Ancient hand mirrors (Isa 3:23) were sometimes made of polished stone, though they were generally made of metal, such as bronze or copper, and later of tin, silver, and even gold. It was probably not until the first century C.E. that mirrors of glass were introduced. Since the ancient mirrors were generally made of molten metal, they had to be highly polished in order to have good reflecting surfaces. Pounded pumice stone might be used for this purpose, it being applied periodically thereafter with a sponge that usually hung from the mirror itself. Nevertheless, ancient metal mirrors did not have as fine a reflecting surface as do today’s glass mirrors. So the apostle Paul could appropriately write: “At present we see in hazy outline by means of a metal mirror.”—1Co 13:12.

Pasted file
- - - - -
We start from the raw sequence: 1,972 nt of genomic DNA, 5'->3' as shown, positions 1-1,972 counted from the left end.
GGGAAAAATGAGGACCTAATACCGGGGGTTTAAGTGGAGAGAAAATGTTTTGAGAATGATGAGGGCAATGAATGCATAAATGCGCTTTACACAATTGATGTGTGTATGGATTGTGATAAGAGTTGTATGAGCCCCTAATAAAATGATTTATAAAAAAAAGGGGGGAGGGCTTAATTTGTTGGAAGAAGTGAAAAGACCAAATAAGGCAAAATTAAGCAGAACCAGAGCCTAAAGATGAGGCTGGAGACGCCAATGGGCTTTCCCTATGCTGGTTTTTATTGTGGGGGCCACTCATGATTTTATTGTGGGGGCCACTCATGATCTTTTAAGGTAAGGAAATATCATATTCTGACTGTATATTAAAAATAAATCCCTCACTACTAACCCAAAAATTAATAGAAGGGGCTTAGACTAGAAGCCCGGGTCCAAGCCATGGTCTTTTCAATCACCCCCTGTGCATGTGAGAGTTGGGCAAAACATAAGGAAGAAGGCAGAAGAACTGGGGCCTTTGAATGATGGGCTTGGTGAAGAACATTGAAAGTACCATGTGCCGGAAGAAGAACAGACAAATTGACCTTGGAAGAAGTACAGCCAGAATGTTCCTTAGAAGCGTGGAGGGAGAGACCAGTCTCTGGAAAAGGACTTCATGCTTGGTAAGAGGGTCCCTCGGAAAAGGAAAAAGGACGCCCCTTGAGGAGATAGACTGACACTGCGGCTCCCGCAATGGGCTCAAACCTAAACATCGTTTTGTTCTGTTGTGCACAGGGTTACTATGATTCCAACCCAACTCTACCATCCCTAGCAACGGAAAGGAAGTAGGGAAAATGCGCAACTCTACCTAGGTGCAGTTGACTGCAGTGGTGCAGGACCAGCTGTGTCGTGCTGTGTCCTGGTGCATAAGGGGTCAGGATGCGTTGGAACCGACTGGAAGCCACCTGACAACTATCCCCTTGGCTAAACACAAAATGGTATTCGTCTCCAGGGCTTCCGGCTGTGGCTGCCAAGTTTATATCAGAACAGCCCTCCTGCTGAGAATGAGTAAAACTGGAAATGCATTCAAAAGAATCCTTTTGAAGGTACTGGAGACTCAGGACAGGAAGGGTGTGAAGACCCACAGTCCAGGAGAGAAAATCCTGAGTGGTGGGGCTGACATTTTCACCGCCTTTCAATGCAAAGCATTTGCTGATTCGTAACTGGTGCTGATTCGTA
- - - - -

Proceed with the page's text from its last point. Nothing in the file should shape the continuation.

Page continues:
Figurative Use. The Scriptures at times refer to mirrors in a figurative, or an illustrative, way. At Job 37:18 the skies are likened to a metal mirror, the burnished face of which gives off a bright reflection. The disciple James used the mirror as figurative of God’s word when urging persons to become, not just hearers of the word, but doers of it. (Jas 1:22-25) And the apostle Paul showed that Christians “reflect like mirrors the glory of Jehovah” in their ministry.—2Co 3:18; 4:1.